There is something beautiful about the congregation of adolescent males. Sure, most of the time something gets broken, the noise level goes through the roof and no one, not even the participants, understand what’s going on. But the camaraderie and jocular affection displayed among teenage boys is an experience worth having.
As I end my time here at OVS, I want to pay tribute to some of The Boys. The next blog posts will each describe one or two individuals who have been important in my time during high school. Some have been great mates in the musical, others on the field, and some by helping me with crosswords. But each lad in one way or another has made the last four years of my life better, so this is my way of saying thank you.
I usually end up doing them in the evening much later than I should. I tell myself I’m being strategical and avoiding the heat, but if that was true I would run in the morning (that RARELY happens). In reality, my procrastination and dread for long runs are the reason why my long runs happen in the evening.
Yesterday though, my run was pleasant. I never thought I’d say these words, but it was almost enjoyable.
Around 7:55 I told myself, “Bella, get up, you’re running.” I grabbed my headphones, running watch, a headlamp, and started to run.
It was cool weather.
My music was good.
It was dark to the point where I could see my shoes and three feet ahead of me, but nothing else.
I had no light to see my watch screen, so I just ran. I didn’t constantly check to see my mileage or pace, or how much time I had left: I simply just ran.
And then there were the shadows.
What I’m going to say next will sound like some philosophical bs but while I was running it totally made sense, if you’re a runner, you know that the mind starts to lose sanity after about five miles.
The newly set sun and distant street lights served as an invitation for three shadows to join me. One ran about four feet behind me, one right by my side, and one ran far in front of me.
I stared at the three shadows for a good twenty minuets because, like I said, running is a tedious thing that causes a bit of insanity, and I started to think.
I thought about my progress with running, the struggles I’ve faced with it, where I am, and where I want to be.
The shadow behind me represented where I started: my first time running without someone forcing me to do it, the first time I competed in a race, and all of the first steps I took in my running journey.
The middle shadow right next to me represented where I am now: I am not in as great of shape as I was at my peak, but I’m in better shape that when I started. I am working to improve my skills.
The shadow in front of me represents where I want to be: my goals, the times I want to achieve, races I want to compete in, and mental toughness that I want to acquire with my running.
On my evening long run, in my philosophical state, I stared ahead and placed one foot in front of the other, in a rhythmical pattern, as I chased down my running goals and the shadow that ran ahead of me.
Persistence is key to being successful. It’s hard to find someone who became successful with the inconsistent mindset. Especially during this period, where people have zero motivation to do something productive. It is crucial to maintain your persistence despite the situation unless on special occasions.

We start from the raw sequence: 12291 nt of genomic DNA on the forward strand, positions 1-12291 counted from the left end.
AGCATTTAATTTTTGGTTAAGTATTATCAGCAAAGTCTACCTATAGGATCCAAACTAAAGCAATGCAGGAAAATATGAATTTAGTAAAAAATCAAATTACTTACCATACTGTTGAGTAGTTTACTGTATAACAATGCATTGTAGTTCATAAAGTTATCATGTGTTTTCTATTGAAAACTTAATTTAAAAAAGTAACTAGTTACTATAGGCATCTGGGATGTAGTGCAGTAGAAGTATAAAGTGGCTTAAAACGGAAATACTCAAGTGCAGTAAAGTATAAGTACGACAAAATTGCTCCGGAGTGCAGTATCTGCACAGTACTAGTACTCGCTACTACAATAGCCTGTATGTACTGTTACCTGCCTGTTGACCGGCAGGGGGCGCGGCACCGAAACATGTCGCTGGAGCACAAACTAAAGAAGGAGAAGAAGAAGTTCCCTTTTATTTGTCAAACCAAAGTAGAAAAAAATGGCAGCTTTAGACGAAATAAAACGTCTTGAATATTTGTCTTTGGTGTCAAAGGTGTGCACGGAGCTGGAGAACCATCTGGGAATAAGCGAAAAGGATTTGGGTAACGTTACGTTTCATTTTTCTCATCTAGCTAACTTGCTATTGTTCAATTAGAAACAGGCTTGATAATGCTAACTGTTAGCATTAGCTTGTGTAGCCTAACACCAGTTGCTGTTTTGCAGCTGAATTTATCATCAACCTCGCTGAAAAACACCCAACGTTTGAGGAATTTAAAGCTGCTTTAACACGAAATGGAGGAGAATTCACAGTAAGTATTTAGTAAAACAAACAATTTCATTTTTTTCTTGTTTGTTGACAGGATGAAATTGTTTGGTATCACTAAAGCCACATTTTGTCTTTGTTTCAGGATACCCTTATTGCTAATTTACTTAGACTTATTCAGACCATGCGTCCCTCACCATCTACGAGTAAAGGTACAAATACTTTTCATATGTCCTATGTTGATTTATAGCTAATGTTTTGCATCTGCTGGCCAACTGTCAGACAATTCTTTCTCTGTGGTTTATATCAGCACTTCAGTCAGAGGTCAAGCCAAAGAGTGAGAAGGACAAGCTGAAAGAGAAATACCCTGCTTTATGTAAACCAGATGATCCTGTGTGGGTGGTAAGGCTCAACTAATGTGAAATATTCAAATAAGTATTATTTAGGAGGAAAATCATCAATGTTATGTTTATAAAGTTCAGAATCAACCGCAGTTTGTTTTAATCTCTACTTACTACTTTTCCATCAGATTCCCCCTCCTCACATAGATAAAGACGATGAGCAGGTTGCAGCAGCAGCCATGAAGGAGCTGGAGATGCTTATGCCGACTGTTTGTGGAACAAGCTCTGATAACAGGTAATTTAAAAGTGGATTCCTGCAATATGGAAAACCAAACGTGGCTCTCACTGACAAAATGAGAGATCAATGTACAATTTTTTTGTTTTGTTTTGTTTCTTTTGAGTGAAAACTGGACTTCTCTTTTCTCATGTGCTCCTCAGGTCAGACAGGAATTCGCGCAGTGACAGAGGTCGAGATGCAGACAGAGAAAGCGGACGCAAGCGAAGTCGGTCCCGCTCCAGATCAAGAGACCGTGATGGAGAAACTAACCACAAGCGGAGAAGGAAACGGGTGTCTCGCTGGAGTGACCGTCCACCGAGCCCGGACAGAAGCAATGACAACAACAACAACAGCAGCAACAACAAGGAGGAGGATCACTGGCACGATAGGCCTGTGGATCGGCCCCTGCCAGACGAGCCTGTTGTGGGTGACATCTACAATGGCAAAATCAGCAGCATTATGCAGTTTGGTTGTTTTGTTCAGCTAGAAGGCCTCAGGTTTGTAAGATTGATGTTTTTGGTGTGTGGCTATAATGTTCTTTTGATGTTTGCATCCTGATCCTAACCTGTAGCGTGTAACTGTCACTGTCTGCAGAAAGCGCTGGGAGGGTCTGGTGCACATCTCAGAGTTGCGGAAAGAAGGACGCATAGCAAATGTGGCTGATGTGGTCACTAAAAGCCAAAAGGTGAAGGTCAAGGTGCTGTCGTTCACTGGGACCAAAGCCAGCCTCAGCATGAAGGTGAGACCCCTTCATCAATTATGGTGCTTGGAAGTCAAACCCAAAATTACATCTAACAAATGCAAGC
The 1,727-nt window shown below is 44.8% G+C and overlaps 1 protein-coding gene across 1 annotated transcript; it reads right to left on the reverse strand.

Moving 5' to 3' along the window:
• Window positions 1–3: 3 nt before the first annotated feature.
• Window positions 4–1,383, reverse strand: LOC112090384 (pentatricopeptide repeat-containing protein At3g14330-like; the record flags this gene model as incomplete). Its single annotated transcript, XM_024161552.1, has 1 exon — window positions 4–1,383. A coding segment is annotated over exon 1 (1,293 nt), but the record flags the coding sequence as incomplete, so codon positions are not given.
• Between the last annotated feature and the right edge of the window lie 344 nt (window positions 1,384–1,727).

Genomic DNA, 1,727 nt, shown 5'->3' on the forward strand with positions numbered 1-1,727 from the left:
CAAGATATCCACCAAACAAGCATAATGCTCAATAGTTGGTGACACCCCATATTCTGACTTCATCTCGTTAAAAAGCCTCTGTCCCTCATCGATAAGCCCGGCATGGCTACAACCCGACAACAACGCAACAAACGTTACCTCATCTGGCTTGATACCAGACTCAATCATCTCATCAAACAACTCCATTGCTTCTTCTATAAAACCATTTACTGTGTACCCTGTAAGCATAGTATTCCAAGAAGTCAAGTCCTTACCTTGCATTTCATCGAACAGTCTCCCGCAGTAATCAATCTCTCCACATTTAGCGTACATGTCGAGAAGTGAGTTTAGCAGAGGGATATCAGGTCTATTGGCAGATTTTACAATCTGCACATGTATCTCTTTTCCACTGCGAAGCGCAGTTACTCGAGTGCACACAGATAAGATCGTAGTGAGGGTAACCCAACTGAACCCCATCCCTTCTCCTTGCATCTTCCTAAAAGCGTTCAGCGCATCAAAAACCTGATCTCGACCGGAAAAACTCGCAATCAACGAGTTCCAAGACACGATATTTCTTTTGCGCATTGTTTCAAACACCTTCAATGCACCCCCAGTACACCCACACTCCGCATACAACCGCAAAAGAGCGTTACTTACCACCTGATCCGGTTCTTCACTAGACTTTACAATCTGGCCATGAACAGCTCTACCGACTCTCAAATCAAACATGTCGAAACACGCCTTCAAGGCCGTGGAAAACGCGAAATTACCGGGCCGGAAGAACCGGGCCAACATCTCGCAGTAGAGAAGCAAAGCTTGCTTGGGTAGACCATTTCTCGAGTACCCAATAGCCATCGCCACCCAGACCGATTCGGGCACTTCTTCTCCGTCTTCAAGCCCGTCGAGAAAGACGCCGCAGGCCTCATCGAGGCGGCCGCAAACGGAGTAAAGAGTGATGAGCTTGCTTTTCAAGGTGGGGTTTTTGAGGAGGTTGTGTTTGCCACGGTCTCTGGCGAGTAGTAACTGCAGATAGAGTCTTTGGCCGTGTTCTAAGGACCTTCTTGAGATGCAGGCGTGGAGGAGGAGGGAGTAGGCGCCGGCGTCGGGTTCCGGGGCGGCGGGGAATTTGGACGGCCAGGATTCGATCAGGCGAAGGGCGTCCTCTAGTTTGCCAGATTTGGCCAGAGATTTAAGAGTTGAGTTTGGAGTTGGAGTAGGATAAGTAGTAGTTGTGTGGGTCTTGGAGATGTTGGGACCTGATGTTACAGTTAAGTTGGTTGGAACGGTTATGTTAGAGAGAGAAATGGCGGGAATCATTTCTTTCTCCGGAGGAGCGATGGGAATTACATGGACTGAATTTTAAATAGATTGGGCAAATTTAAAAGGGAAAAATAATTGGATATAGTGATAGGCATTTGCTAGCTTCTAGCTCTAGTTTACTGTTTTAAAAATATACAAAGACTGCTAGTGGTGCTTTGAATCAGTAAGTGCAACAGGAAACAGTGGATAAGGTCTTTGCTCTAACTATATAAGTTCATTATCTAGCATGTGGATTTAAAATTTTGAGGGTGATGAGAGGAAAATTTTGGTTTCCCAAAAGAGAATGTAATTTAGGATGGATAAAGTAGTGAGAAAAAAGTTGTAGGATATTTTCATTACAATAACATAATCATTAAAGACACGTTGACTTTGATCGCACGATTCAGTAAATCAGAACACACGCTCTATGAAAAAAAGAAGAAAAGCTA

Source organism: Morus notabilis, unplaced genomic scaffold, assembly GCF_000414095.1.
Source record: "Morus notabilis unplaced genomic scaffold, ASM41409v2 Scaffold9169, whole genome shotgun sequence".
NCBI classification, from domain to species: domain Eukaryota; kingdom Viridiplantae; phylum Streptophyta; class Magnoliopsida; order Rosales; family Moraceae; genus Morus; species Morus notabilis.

Frankly, I’ve been not doing a good job of being persistent, but I always try to be more optimistic despite the harsh environment that we are in right now.
I’ve been trying to set up a daily schedule to be more productive and persistent, once you started to get lazy, it is extremely hard to get back on track.
So I recommend getting out of bed and do anything you can to have the motivation to do other works. Once you get used to that routine, being persistent will be easier. I am also trying to maintain a lifestyle that is not lavish, and I hope this mindset will not change throughout time.
Throughout my athletic career, I’ve struggled with comparing myself to others. Not only has it affected my performance in sports, but it has affected many other aspects of my life. From not raising my hand in class to ask for help because I’m scared people will think I’m dumb or make fun of me, to quitting a swim team because I thought my teammates judged me and thought of me differently because I was the slowest on the team. But in reality, there were at least ten other of my classmates who were just as confused as I was, and the good people on that swim team liked me because I tried and was kind, and the people who treated me differently because I was the slowest weren’t worth my time anyway.
But still, my fear of being judged has had me in chains for years and I still fight it every day.
Yes, I have been viewed differently by people when my athletic abilities were less than theirs, but I’ve come to the realization that the true athletes are ones who accept and help others succeed.
Dear anyone who needs to hear it: We all start somewhere. We all have our insecurities. Not everyone has the same strengths as others. Comparing yourself to others will only bring you down. The most important thing is to focus on your journey.
Whether you run a 15 minute mile or a 5 minute mile. Whether you can bench 40 pounds or 400 pounds. Whether you swim a 1:40 for a hundred or a :40 for a hundred. The point is you are trying, and that’s what matters.